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Kompan
11-29-2004, 03:39 PM
Currently, I hold a private pilots license in general aviation aircraft. By no means am I an expert on combat manuvers, especially in WW2 aircraft. That out of the way, my question is this...

Why does the vertical speed indicator gauge lag so bad? When I adjust the pitch of the aircraft I could see the altimeter increasing or decreasing, but the VSI will show the opposite for a few seconds. All the gauges should work together to show actual attitude of the aircraft, right?

That is my question. Thank you for taking the time to answer it. It is not a complaint, just an observation of the gauges. I have tried to ignor the VSI when trimming the aircraft. http://forums.ubi.com/images/smilies/16x16_smiley-very-happy.gif

effte
11-29-2004, 04:40 PM
That€s what they do. http://forums.ubi.com/groupee_common/emoticons/icon_smile.gif Use the altimeter to maintain altitude. The VSI will tell you your RoC in a prolonged climb or descent, but for the short term it is (and was!) largely useless.

The lag is due to the VSI measuring the rate at which the pressure changes, by comparing the pressures between ambient and a vessel which only slowly equalizes with the ambient pressure. A high rate of change of ambient pressure means there will be a large pressure difference.

This, however, means that the climb will have to go on for a bit before the pressure difference has reached the magnitude dictated by the rate of climb. You also have a built-in accuracies due to volumes in the system.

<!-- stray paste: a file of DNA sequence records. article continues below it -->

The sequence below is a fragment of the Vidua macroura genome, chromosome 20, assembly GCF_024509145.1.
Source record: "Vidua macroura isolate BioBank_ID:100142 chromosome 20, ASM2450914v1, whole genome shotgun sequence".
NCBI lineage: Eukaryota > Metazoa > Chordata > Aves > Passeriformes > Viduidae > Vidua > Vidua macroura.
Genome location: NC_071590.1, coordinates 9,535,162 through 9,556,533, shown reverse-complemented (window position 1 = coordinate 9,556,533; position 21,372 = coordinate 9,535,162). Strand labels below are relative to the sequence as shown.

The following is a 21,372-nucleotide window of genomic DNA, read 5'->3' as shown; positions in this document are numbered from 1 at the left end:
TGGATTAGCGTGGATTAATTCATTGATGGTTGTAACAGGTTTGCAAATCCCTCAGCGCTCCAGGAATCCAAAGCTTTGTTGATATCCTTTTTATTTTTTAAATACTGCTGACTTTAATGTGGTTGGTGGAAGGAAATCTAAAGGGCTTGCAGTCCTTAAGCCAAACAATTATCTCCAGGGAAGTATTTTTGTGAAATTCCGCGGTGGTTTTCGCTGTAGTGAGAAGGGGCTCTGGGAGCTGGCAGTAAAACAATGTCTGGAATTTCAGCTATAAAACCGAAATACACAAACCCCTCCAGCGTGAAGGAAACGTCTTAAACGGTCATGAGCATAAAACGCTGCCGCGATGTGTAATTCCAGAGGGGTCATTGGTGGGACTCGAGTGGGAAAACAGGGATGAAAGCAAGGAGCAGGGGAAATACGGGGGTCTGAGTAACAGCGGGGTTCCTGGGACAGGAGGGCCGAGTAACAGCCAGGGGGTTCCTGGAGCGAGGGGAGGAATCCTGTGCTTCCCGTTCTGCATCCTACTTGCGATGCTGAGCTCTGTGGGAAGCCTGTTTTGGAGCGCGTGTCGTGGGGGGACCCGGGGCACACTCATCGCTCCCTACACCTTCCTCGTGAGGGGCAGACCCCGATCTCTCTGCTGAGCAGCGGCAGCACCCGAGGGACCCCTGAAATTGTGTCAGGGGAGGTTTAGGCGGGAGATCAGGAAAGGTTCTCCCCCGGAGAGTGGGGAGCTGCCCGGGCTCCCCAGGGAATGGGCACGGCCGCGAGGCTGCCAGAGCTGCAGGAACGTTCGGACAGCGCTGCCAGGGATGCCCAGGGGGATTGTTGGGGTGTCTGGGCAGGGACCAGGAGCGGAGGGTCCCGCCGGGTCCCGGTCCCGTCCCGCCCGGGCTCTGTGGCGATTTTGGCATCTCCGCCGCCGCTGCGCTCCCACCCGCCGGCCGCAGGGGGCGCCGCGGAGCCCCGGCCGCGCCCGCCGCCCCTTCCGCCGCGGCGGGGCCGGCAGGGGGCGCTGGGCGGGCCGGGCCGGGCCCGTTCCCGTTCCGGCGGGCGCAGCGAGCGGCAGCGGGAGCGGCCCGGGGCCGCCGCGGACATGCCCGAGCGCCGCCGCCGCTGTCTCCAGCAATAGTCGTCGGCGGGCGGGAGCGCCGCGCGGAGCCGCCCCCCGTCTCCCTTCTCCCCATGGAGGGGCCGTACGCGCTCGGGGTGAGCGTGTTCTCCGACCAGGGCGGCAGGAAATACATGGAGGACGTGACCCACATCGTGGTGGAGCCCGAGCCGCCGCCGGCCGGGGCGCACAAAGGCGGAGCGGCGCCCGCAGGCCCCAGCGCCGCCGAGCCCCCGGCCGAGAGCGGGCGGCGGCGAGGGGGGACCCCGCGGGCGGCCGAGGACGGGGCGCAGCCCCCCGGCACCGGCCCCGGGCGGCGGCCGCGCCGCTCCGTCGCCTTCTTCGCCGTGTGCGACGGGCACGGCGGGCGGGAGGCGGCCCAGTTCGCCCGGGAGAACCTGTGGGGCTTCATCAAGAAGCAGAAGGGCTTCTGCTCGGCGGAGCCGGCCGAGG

On modern VSIs, much has been done to improve this. You can e g have small weights in tubes, suspended on springs. These move due to inertia as the aircraft accelerates vertically. This means that they will push air around in the tubes, which is then fed to the chambers of the VSI to compensate for the lag. Such devices are called IVSIs, or Instant Vertical Speed Indicators. They probably weren€t in WWII crates.

Cheers,
Fred, typing away before bedtime

Jungmann
11-29-2004, 05:54 PM
Effte correct. VSIs back in the day would only indicate trends, not instantaneous changes. In your IFR instrument scan, you gave it a back seat. Really only useful back then to set up constant rates of climb and glide for instrument work, like the classic 500 fpm ILS descent.

Cheers,

x__CRASH__x
11-29-2004, 06:26 PM
Bac in the day... AND today! The VSI on my P-3C/EP-3 lags like that. Tells you you are going up well after you are going up!

You can't fly the VSI. Thats way to reactive. You have to be proactive and anticipate what you are doing.